The event ‘Twenty years of Internet in Sri Lanka’ was organized by the Internet Society Sri Lanka Chapter recently. The event was organized to look back at the achievements which established the internet in Sri Lanka over the last twenty years and to honour the pioneers who made this a reality in Sri Lanka. Professor Rohan Samarajiva, Founding Chair LIRNEasia was one of those felicitated at the ceremony for his contribution to the development of networking and Internet in Sri Lanka. As reported in the Financial Times, speaking at the event Prof Samarajiva discussed the progress made by Sri Lanka and pointed out some of the issues faced by Asia today. “What we have found through our research at LIRNEasia is that today, the real problem is the internet’s international connectivity.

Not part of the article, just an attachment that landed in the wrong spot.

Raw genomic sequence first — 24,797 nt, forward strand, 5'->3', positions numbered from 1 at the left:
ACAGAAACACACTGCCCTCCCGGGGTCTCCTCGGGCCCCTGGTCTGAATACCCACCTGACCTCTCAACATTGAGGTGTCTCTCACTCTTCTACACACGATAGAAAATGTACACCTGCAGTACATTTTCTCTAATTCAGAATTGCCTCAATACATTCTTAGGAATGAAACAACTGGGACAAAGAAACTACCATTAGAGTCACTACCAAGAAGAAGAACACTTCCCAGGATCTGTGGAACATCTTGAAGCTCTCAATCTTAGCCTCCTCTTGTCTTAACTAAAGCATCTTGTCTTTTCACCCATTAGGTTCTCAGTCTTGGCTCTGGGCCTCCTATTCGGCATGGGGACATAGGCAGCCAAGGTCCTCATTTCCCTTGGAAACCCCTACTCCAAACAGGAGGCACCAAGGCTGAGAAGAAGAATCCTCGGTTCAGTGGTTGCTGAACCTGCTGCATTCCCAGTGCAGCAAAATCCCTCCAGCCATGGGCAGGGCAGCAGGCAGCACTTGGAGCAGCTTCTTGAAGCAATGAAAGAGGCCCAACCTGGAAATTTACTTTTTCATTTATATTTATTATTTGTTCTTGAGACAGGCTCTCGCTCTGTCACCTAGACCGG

In the context of LIRNEasia’s work, connectivity is usually understood as electronic connectivity. But as the quote below exemplifies, in most contexts it means everything other than electronic. It is our challenge to merge these two conceptions. It is now normal in road design to include conduits for fiber. We hope that this will be written into the Asian Highway legal documents shortly.
Fifteen years ago, 2G was still the new, new thing. I recall asking the engineers at the TRC to present a comparative assessment of 2G and CDMA. Who would have thought it would outlast 3G? All thanks to M2M. Tommi Uitto, SVP, global mobile broadband sales at Nokia, noted that operators are – even now – calling for an evolution of the legacy GSM standard to support its continued use in M2M.